“To day if ye will hear his voice, Harden not your hearts, as in the provocation, in the day of temptation in the wilderness:” (Hebrews 3:7–8, KJV 1900)
I hope not to sound redundant in going through the book of Hebrews, but the author sounds this warning throughout the book. Many in his Jewish audience were prone to have an intellectual knowledge of the gospel and yet fail to act upon this knowledge by true faith. This entire section and much of the book deals with this issue.
The struggles that the Jews would have with saving faith makes sense if you think about it. Their system of religious observance, culture, history, and families related to practices of Judaism. There would be confusion regarding the place of Jesus as their Messiah. Even having heard the message of the gospel and seeing their friends come to faith could also be misunderstood. Thus, they had a possibility of moving back to their former ways without truly trusting in Jesus, even though they knew the gospel.
The author uses Psalm 95 to tell them they must not be faithless like their ancestors. Yes, it is an issue of faith. The latter half of the Psalm speaks of the time of the Exodus. Some estimate that Moses was leading about 2.4 million Jews from Egypt to the Promised Land. Throughout the journey, they constantly complained. One such incident occurred at a place called Rephidim. While they had seen the mighty hand of God at work on their behalf in delivering them from Pharaoh, they complained and tested the Lord regarding the need for water. Thus, the Lord named this place Meribah (meaning strife and contention) and Massah (meaning test and tempt). The people had complained against the Lord and tested Him.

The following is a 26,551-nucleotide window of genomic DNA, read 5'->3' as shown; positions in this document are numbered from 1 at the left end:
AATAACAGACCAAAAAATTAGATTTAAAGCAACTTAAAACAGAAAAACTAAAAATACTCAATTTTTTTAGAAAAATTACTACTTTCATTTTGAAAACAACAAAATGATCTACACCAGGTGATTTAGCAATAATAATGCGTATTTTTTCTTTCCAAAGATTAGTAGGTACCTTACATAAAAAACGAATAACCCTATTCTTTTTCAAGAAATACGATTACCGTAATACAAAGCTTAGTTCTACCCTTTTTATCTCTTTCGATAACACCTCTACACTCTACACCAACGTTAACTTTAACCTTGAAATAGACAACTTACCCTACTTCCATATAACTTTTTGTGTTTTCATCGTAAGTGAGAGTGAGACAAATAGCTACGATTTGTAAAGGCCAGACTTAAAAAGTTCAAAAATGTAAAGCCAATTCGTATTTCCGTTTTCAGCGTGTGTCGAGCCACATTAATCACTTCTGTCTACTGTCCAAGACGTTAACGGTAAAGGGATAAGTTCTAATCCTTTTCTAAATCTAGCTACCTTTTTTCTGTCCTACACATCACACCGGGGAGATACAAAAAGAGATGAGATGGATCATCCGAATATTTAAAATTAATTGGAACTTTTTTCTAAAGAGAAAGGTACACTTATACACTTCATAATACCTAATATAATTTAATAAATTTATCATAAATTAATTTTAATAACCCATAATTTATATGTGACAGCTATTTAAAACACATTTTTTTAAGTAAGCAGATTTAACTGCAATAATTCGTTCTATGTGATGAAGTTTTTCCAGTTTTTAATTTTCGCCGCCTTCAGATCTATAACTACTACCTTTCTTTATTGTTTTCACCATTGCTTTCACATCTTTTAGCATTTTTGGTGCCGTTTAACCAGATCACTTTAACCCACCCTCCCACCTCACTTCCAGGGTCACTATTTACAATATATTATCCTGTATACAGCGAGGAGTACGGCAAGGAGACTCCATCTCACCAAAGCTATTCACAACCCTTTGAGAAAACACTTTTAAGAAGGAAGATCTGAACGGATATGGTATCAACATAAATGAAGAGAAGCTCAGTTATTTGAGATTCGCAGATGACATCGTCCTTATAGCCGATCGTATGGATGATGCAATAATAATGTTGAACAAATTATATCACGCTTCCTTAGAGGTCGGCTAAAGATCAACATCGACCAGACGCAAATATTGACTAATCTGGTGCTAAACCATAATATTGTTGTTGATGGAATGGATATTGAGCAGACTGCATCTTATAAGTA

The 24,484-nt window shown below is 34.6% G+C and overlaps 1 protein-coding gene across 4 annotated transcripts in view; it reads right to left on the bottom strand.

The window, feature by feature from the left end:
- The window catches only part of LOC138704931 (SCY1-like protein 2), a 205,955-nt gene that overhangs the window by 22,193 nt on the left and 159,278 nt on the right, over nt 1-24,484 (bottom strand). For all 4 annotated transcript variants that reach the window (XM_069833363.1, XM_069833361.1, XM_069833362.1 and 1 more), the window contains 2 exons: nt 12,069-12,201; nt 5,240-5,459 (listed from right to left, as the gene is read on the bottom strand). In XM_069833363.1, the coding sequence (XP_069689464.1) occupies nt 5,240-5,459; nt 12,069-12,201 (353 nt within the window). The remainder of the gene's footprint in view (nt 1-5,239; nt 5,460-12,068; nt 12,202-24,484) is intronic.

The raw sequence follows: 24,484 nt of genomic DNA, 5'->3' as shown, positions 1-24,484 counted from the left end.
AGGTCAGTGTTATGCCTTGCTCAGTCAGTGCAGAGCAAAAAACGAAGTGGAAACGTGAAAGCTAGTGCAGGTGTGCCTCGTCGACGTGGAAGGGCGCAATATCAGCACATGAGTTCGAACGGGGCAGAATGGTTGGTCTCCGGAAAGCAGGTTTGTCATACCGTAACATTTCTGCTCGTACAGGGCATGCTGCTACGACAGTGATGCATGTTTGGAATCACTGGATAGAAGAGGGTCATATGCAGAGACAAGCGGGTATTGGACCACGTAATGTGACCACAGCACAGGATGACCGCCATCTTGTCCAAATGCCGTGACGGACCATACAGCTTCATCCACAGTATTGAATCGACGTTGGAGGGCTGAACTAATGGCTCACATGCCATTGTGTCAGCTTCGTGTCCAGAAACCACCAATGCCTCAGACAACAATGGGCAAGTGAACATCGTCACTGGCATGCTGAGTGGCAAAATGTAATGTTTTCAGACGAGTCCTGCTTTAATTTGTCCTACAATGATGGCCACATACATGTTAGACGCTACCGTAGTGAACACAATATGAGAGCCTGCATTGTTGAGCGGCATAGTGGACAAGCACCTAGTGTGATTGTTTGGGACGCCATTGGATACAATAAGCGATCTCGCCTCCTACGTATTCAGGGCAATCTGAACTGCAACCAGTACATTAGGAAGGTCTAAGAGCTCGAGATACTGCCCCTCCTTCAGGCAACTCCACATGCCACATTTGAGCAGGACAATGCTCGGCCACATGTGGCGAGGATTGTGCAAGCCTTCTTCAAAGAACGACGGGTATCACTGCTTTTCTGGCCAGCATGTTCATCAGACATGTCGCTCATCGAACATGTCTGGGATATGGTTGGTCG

Later, when the Israelites about to the cross the Jordan and take possession of the Promised Land, they again stumbled. Having sent in twelve men to spy out the land, the twelve came back with a report that the land was prosperous and fertile but also impossible to conquer because of the giants that lived there. Only Joshua and Caleb, two of the spies, argued that God would give them the land as He had promised. The Nation would not listen and rebelled against Moses, determining to go back to Egypt. As a result of the peoples’ faithlessness, God was angered and condemned them to wander in the wilderness until the entire faithless generation died. They would not enter the Promised Land and rest.
The Nation’s problem was one of faithlessness and because of this they would not enter His rest. The people’s hearts were hardened against the Lord. The problem began early in the Exodus and continued through the forty-years of wandering. The writer of Hebrews warns them to not be like their ancestors who heard the word of God’s promise and saw His hand at work, yet refused to believe. His exhortation was that having heard God’s word concerning salvation found in Jesus Messiah, they needed to respond by true saving faith. If they did not, they would likewise never enter God’s rest.
Many of us have lived in homes that had no Christian foundation. One in which our families did not believe. The lesson for us is to not harden our hearts when we understand that Jesus Christ died on a cross to pay the penalty of our sin and purchase a place in heaven for us. We need to respond to such a great salvation by placing our trust in Jesus Christ alone. It is by grace through faith that we will be saved and experience the transforming work of God in our lives forever. There is a danger of waiting. Today, if you understand the truth of the gospel, do not put off trusting your life to Him completely.